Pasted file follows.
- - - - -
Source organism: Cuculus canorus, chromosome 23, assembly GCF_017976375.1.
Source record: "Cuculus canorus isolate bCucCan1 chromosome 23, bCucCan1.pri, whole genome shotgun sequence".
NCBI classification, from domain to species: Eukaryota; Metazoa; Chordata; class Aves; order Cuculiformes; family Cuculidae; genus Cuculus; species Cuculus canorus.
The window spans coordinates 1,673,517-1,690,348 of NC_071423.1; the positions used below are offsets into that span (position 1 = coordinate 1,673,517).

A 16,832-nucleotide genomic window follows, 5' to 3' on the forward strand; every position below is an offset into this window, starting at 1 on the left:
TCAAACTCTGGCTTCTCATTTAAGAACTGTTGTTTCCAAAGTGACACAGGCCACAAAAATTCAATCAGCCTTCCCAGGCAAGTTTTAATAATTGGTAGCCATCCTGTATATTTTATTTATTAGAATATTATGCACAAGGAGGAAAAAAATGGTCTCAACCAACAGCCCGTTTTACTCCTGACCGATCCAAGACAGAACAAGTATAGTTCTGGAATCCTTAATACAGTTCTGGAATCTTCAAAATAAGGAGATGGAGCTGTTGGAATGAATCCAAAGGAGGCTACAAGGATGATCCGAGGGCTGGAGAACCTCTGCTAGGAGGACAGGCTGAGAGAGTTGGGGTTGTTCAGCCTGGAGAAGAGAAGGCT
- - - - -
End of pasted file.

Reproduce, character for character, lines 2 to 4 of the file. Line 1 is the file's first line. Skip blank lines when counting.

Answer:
Source record: "Cuculus canorus isolate bCucCan1 chromosome 23, bCucCan1.pri, whole genome shotgun sequence".
NCBI classification, from domain to species: Eukaryota; Metazoa; Chordata; class Aves; order Cuculiformes; family Cuculidae; genus Cuculus; species Cuculus canorus.
The window spans coordinates 1,673,517-1,690,348 of NC_071423.1; the positions used below are offsets into that span (position 1 = coordinate 1,673,517).